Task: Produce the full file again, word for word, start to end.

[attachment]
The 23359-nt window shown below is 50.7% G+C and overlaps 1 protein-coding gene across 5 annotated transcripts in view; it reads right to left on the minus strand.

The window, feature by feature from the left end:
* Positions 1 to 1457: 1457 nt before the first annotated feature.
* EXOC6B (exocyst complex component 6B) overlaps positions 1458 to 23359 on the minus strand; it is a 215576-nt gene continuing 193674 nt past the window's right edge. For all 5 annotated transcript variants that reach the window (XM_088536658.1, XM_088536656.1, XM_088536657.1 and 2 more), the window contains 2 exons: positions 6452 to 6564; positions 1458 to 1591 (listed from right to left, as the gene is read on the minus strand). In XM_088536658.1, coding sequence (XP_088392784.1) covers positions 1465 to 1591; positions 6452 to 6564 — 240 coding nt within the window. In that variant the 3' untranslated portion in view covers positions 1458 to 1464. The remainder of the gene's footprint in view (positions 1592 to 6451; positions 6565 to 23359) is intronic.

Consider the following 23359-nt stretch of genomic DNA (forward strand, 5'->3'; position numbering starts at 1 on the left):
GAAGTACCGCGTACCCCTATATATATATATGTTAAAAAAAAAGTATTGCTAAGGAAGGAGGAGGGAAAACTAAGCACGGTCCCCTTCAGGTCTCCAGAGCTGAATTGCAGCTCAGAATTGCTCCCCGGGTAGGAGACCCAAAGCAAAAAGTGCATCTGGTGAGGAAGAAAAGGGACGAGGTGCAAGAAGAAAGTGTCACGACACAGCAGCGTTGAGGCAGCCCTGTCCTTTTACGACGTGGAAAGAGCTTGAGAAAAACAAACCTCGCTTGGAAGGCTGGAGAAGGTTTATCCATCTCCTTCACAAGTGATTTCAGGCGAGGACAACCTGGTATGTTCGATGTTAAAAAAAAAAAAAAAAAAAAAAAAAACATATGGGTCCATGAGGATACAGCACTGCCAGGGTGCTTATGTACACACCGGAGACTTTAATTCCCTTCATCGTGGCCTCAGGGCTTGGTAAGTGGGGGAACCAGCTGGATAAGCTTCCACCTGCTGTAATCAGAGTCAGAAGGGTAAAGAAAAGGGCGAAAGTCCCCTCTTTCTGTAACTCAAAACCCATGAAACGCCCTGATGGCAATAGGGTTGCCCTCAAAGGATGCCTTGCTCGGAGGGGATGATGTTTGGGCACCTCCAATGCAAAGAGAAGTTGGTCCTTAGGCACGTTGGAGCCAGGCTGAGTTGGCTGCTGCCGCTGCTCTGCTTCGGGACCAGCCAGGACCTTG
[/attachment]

The 23359-nt window shown below is 50.7% G+C and overlaps 1 protein-coding gene across 5 annotated transcripts in view; it reads right to left on the minus strand.

The window, feature by feature from the left end:
* Positions 1 to 1457: 1457 nt before the first annotated feature.
* EXOC6B (exocyst complex component 6B) overlaps positions 1458 to 23359 on the minus strand; it is a 215576-nt gene continuing 193674 nt past the window's right edge. For all 5 annotated transcript variants that reach the window (XM_088536658.1, XM_088536656.1, XM_088536657.1 and 2 more), the window contains 2 exons: positions 6452 to 6564; positions 1458 to 1591 (listed from right to left, as the gene is read on the minus strand). In XM_088536658.1, coding sequence (XP_088392784.1) covers positions 1465 to 1591; positions 6452 to 6564 — 240 coding nt within the window. In that variant the 3' untranslated portion in view covers positions 1458 to 1464. The remainder of the gene's footprint in view (positions 1592 to 6451; positions 6565 to 23359) is intronic.

Consider the following 23359-nt stretch of genomic DNA (forward strand, 5'->3'; position numbering starts at 1 on the left):
GAAGTACCGCGTACCCCTATATATATATATGTTAAAAAAAAAGTATTGCTAAGGAAGGAGGAGGGAAAACTAAGCACGGTCCCCTTCAGGTCTCCAGAGCTGAATTGCAGCTCAGAATTGCTCCCCGGGTAGGAGACCCAAAGCAAAAAGTGCATCTGGTGAGGAAGAAAAGGGACGAGGTGCAAGAAGAAAGTGTCACGACACAGCAGCGTTGAGGCAGCCCTGTCCTTTTACGACGTGGAAAGAGCTTGAGAAAAACAAACCTCGCTTGGAAGGCTGGAGAAGGTTTATCCATCTCCTTCACAAGTGATTTCAGGCGAGGACAACCTGGTATGTTCGATGTTAAAAAAAAAAAAAAAAAAAAAAAAAACATATGGGTCCATGAGGATACAGCACTGCCAGGGTGCTTATGTACACACCGGAGACTTTAATTCCCTTCATCGTGGCCTCAGGGCTTGGTAAGTGGGGGAACCAGCTGGATAAGCTTCCACCTGCTGTAATCAGAGTCAGAAGGGTAAAGAAAAGGGCGAAAGTCCCCTCTTTCTGTAACTCAAAACCCATGAAACGCCCTGATGGCAATAGGGTTGCCCTCAAAGGATGCCTTGCTCGGAGGGGATGATGTTTGGGCACCTCCAATGCAAAGAGAAGTTGGTCCTTAGGCACGTTGGAGCCAGGCTGAGTTGGCTGCTGCCGCTGCTCTGCTTCGGGACCAGCCAGGACCTTG